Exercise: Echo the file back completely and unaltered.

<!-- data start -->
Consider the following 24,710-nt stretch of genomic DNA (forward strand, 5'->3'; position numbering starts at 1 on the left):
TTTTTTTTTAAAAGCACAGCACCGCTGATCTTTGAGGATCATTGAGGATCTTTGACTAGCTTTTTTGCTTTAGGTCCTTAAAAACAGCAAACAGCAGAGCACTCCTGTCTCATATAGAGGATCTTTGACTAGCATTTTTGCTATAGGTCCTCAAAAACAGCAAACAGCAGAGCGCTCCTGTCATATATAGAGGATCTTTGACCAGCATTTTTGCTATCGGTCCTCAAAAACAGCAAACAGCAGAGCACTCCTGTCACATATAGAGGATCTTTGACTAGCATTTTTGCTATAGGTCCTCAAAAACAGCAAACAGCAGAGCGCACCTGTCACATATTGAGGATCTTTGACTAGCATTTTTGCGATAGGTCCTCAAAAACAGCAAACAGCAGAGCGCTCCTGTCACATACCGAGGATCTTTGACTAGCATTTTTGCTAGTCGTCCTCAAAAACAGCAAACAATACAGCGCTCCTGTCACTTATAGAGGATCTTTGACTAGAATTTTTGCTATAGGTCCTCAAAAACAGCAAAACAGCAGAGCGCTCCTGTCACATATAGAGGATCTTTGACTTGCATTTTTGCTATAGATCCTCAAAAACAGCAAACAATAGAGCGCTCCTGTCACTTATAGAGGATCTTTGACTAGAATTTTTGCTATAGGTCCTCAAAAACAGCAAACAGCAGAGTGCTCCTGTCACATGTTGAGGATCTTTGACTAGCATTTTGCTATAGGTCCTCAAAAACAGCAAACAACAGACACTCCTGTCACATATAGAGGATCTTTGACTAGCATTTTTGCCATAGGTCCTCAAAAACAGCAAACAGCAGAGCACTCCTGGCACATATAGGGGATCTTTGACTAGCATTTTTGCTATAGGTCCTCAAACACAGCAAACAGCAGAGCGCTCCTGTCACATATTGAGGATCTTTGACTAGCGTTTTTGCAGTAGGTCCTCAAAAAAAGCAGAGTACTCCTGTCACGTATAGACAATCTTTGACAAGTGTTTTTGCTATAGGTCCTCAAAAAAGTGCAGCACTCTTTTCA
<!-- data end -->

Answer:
Consider the following 24,710-nt stretch of genomic DNA (forward strand, 5'->3'; position numbering starts at 1 on the left):
TTTTTTTTTAAAAGCACAGCACCGCTGATCTTTGAGGATCATTGAGGATCTTTGACTAGCTTTTTTGCTTTAGGTCCTTAAAAACAGCAAACAGCAGAGCACTCCTGTCTCATATAGAGGATCTTTGACTAGCATTTTTGCTATAGGTCCTCAAAAACAGCAAACAGCAGAGCGCTCCTGTCATATATAGAGGATCTTTGACCAGCATTTTTGCTATCGGTCCTCAAAAACAGCAAACAGCAGAGCACTCCTGTCACATATAGAGGATCTTTGACTAGCATTTTTGCTATAGGTCCTCAAAAACAGCAAACAGCAGAGCGCACCTGTCACATATTGAGGATCTTTGACTAGCATTTTTGCGATAGGTCCTCAAAAACAGCAAACAGCAGAGCGCTCCTGTCACATACCGAGGATCTTTGACTAGCATTTTTGCTAGTCGTCCTCAAAAACAGCAAACAATACAGCGCTCCTGTCACTTATAGAGGATCTTTGACTAGAATTTTTGCTATAGGTCCTCAAAAACAGCAAAACAGCAGAGCGCTCCTGTCACATATAGAGGATCTTTGACTTGCATTTTTGCTATAGATCCTCAAAAACAGCAAACAATAGAGCGCTCCTGTCACTTATAGAGGATCTTTGACTAGAATTTTTGCTATAGGTCCTCAAAAACAGCAAACAGCAGAGTGCTCCTGTCACATGTTGAGGATCTTTGACTAGCATTTTGCTATAGGTCCTCAAAAACAGCAAACAACAGACACTCCTGTCACATATAGAGGATCTTTGACTAGCATTTTTGCCATAGGTCCTCAAAAACAGCAAACAGCAGAGCACTCCTGGCACATATAGGGGATCTTTGACTAGCATTTTTGCTATAGGTCCTCAAACACAGCAAACAGCAGAGCGCTCCTGTCACATATTGAGGATCTTTGACTAGCGTTTTTGCAGTAGGTCCTCAAAAAAAGCAGAGTACTCCTGTCACGTATAGACAATCTTTGACAAGTGTTTTTGCTATAGGTCCTCAAAAAAGTGCAGCACTCTTTTCA